While Illinois is amending its motor vehicle laws to offer more protection to bicyclists, an advocacy group is petitioning for additional safety measures. The Active Transportation Alliance (ATA), an organization whose mission is to make Chicago streets safer for bicyclists, motorists, and pedestrians, is campaigning to increase the public’s awareness regarding the dangers of bicyclist and car door collisions.
A bicycle-car door collision occurs when a driver opens his or her car door without first checking whether any bicyclists are coming; the bicyclist typically does not have enough warning to avoid the car door and ends up crashing into it. According to the ATA, car door accidents are the most common manner in which Chicago cyclists are injured; however, the Illinois Department of Transportation (IDOT) does not maintain records on the number of bicycle-car door accidents in Illinois.
Illinois averaged over 3,500 crashes between bicyclists and motor vehicles each year from 2005 to 2009. According to IDOT, 18 to 27 of those crashes result in cyclist’s deaths and over 3,300 injuries every year. However, IDOT does not currently track the number of bicycle accidents in which a motor vehicle’s door is thrown open in the path of a moving bicycle. Without official records documenting the degree of the problem it is difficult for advocacy groups like ATA to raise motorist awareness and effect change in driver habits. In addition, a spokesperson for ATA stated that excluding dooring accidents from Illinois crash reports could decrease Illinois’s vehicle-bike accident report statistics by 15 percent.
While the IDOT might not record the incidences of bicycle-car door accidents, Illinois recently past a new law, Public Act 96-1007, which states
that a person driving a motor vehicle shall not, in a reckless manner, drive the vehicle unnecessarily close to, toward, or near a bicyclist, pedestrian, or a person riding a horse or driving an animal drawn vehicle.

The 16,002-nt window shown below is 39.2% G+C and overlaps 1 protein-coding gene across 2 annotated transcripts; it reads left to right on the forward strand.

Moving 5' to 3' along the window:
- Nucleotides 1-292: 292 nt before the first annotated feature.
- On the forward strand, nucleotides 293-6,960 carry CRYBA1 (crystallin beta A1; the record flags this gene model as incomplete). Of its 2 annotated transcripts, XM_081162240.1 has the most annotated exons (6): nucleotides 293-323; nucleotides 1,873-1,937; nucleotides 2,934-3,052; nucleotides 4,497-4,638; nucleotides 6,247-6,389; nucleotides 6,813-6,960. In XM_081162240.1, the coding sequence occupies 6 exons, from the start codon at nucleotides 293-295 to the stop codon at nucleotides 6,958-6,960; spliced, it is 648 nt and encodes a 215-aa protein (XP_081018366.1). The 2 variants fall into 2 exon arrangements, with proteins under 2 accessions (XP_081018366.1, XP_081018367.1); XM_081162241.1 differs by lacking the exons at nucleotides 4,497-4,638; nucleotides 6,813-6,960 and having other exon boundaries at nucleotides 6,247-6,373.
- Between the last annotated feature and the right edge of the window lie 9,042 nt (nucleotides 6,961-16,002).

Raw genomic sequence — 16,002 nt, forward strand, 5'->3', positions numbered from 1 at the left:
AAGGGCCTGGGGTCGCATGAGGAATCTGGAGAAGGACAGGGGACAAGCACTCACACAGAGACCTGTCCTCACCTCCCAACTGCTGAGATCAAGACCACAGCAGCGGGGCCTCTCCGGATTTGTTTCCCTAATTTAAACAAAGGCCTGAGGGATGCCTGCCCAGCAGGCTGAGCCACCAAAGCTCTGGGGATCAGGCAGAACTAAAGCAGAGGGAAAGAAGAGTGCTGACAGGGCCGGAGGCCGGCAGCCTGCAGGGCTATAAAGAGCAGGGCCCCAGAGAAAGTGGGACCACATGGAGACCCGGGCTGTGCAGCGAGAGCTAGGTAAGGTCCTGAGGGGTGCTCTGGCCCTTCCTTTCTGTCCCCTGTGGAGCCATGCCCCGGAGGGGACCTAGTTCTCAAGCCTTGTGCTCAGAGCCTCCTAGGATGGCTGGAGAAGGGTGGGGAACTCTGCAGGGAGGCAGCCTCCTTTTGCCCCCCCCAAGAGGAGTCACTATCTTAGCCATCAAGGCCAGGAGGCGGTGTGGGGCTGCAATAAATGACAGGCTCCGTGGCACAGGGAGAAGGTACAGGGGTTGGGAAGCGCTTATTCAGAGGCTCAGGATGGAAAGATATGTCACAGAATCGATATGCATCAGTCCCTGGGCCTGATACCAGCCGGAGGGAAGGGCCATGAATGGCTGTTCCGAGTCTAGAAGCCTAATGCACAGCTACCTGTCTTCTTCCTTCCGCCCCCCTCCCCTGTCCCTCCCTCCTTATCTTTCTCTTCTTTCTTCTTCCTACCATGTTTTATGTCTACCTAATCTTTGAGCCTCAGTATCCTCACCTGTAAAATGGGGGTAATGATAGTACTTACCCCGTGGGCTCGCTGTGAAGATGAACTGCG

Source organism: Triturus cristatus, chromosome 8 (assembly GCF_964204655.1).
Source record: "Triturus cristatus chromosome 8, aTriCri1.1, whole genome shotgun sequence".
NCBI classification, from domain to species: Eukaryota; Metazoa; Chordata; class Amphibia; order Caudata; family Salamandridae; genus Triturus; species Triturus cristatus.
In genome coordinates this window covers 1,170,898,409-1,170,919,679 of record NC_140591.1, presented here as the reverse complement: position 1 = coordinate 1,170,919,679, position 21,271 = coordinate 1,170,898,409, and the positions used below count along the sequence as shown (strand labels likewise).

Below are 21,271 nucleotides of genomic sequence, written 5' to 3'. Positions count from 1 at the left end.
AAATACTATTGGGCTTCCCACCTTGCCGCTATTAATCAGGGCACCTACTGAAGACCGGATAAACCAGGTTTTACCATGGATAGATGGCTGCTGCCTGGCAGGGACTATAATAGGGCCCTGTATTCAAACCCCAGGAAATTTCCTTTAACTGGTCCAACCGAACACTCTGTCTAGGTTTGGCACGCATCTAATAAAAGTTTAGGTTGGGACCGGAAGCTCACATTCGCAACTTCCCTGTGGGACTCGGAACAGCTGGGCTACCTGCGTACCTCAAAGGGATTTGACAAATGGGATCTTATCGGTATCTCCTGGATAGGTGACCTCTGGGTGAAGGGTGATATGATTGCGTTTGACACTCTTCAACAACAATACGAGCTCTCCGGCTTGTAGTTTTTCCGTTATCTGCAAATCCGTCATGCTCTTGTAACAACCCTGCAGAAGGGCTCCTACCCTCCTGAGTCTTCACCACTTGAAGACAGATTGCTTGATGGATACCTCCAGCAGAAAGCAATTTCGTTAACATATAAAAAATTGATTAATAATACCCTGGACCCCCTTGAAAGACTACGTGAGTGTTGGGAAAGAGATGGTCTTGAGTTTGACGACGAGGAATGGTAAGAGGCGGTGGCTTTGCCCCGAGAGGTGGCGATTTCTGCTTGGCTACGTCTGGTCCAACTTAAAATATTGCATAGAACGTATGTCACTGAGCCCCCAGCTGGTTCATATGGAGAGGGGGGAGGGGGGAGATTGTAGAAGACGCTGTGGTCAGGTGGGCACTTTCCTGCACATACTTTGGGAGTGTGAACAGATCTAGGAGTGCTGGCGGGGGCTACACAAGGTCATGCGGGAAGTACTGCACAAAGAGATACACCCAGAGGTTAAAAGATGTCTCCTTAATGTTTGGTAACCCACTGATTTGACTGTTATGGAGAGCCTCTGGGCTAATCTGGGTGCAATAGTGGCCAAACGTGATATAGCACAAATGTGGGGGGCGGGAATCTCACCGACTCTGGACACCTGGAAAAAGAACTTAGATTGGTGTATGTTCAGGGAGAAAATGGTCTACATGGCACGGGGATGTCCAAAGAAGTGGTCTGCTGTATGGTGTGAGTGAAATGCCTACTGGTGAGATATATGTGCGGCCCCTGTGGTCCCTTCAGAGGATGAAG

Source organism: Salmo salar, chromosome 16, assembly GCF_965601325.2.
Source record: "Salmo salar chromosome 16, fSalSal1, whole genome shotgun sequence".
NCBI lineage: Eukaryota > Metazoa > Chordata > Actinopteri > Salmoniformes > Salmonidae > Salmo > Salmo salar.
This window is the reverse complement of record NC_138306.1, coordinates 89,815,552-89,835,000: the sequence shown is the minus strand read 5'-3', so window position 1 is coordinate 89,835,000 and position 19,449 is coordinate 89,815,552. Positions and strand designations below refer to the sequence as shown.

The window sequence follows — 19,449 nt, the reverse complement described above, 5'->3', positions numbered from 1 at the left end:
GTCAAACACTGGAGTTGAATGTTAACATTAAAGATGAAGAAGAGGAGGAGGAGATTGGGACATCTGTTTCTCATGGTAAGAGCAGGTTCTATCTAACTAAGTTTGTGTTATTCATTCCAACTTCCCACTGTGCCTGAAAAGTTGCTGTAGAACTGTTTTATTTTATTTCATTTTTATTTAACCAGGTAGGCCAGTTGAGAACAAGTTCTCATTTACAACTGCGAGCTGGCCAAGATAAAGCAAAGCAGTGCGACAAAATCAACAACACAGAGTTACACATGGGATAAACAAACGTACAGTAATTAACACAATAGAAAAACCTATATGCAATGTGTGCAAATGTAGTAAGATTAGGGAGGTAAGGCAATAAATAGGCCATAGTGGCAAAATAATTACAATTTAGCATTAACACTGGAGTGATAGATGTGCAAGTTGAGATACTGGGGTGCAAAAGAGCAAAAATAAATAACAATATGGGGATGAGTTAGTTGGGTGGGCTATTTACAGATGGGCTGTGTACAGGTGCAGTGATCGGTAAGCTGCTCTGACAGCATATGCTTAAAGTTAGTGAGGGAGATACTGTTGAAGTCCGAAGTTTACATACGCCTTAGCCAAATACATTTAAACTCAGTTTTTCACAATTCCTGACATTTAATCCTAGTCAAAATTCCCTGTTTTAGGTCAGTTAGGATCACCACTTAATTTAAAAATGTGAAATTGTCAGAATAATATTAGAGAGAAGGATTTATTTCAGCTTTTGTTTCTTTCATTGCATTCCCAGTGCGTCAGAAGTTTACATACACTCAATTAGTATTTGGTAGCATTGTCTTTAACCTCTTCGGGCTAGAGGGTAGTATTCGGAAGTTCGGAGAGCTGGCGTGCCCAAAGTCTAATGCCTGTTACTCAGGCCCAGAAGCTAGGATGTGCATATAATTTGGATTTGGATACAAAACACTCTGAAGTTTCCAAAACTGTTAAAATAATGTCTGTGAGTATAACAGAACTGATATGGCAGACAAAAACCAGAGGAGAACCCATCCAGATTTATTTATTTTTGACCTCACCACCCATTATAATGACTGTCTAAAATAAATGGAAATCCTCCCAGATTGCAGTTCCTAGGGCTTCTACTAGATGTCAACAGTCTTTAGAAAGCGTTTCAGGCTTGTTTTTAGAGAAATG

Under this new law, it a Class A misdemeanor if the violation does not result in great bodily harm or permanent disability or disfigurement. However, if the violation results in great bodily harm or permanent disability or disfigurement to the victim, then it is classified as a Class 3 felony. The law also requires a motorist to leave a safe distance, not less than three feet, when passing a bicyclist or individual.
While this law lends hope to those who wish to increase bicycle safety, its effectiveness depends on how strictly it is enforced. The City of Chicago has had a law in place since 2008 which carries a fine from $150 to $500 for motorists who open a vehicle door in a bicyclist’s path. Yet only three tickets were issued by the Chicago Police Department for bicycle-car door incidents in 2010.
The importance of reporting these types of bicycle accidents becomes apparent when one considers that bicycle-car door collisions often result in serious injuries, with even one fatality being documented in Chicago. A Chicago Tribune article cited one Chicago Andersonville resident who was “doored” in October 2010. She suffered multiple injuries, including a dislocated rib, when a parked motorist opened his car door in the path of her bicycle.
For more information on bicycle safety, visit Illinois Secretary of State’s website for bicycle rules and safety tips.
Kreisman Law Offices has been handling Chicago bike accidents and Illinois car accident lawsuits for more than 35 years in and around Chicago and Cook County, including Berwyn, Chicago Heights, Prospect Heights, and Morton Grove.
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